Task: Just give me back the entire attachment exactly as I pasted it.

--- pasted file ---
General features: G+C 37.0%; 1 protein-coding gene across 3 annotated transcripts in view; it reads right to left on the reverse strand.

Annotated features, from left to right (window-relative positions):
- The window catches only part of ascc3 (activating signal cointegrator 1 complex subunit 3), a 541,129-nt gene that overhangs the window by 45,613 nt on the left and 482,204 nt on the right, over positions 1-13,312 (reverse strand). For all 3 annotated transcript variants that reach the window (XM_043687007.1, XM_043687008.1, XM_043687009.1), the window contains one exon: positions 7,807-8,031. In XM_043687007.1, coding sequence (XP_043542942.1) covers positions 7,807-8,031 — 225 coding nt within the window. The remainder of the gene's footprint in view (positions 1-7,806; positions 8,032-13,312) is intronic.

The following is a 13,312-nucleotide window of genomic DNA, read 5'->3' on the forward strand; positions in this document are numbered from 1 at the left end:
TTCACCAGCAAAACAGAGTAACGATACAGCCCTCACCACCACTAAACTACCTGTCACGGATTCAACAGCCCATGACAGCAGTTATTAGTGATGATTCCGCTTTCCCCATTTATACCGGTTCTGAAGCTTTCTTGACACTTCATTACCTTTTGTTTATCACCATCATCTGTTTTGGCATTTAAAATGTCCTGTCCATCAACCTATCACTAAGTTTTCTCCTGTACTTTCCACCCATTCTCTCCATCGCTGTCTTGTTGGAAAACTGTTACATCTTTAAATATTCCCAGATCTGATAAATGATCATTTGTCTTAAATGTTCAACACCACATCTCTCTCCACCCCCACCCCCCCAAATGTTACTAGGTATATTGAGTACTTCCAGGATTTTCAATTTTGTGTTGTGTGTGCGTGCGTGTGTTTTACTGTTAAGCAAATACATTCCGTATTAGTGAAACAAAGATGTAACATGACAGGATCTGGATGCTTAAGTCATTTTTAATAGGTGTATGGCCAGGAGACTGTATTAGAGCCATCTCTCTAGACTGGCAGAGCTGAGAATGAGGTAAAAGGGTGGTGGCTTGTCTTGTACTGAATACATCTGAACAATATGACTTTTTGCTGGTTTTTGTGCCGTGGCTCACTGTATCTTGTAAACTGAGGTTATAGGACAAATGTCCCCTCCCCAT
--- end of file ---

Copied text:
General features: G+C 37.0%; 1 protein-coding gene across 3 annotated transcripts in view; it reads right to left on the reverse strand.

Annotated features, from left to right (window-relative positions):
- The window catches only part of ascc3 (activating signal cointegrator 1 complex subunit 3), a 541,129-nt gene that overhangs the window by 45,613 nt on the left and 482,204 nt on the right, over positions 1-13,312 (reverse strand). For all 3 annotated transcript variants that reach the window (XM_043687007.1, XM_043687008.1, XM_043687009.1), the window contains one exon: positions 7,807-8,031. In XM_043687007.1, coding sequence (XP_043542942.1) covers positions 7,807-8,031 — 225 coding nt within the window. The remainder of the gene's footprint in view (positions 1-7,806; positions 8,032-13,312) is intronic.

The following is a 13,312-nucleotide window of genomic DNA, read 5'->3' on the forward strand; positions in this document are numbered from 1 at the left end:
TTCACCAGCAAAACAGAGTAACGATACAGCCCTCACCACCACTAAACTACCTGTCACGGATTCAACAGCCCATGACAGCAGTTATTAGTGATGATTCCGCTTTCCCCATTTATACCGGTTCTGAAGCTTTCTTGACACTTCATTACCTTTTGTTTATCACCATCATCTGTTTTGGCATTTAAAATGTCCTGTCCATCAACCTATCACTAAGTTTTCTCCTGTACTTTCCACCCATTCTCTCCATCGCTGTCTTGTTGGAAAACTGTTACATCTTTAAATATTCCCAGATCTGATAAATGATCATTTGTCTTAAATGTTCAACACCACATCTCTCTCCACCCCCACCCCCCCAAATGTTACTAGGTATATTGAGTACTTCCAGGATTTTCAATTTTGTGTTGTGTGTGCGTGCGTGTGTTTTACTGTTAAGCAAATACATTCCGTATTAGTGAAACAAAGATGTAACATGACAGGATCTGGATGCTTAAGTCATTTTTAATAGGTGTATGGCCAGGAGACTGTATTAGAGCCATCTCTCTAGACTGGCAGAGCTGAGAATGAGGTAAAAGGGTGGTGGCTTGTCTTGTACTGAATACATCTGAACAATATGACTTTTTGCTGGTTTTTGTGCCGTGGCTCACTGTATCTTGTAAACTGAGGTTATAGGACAAATGTCCCCTCCCCAT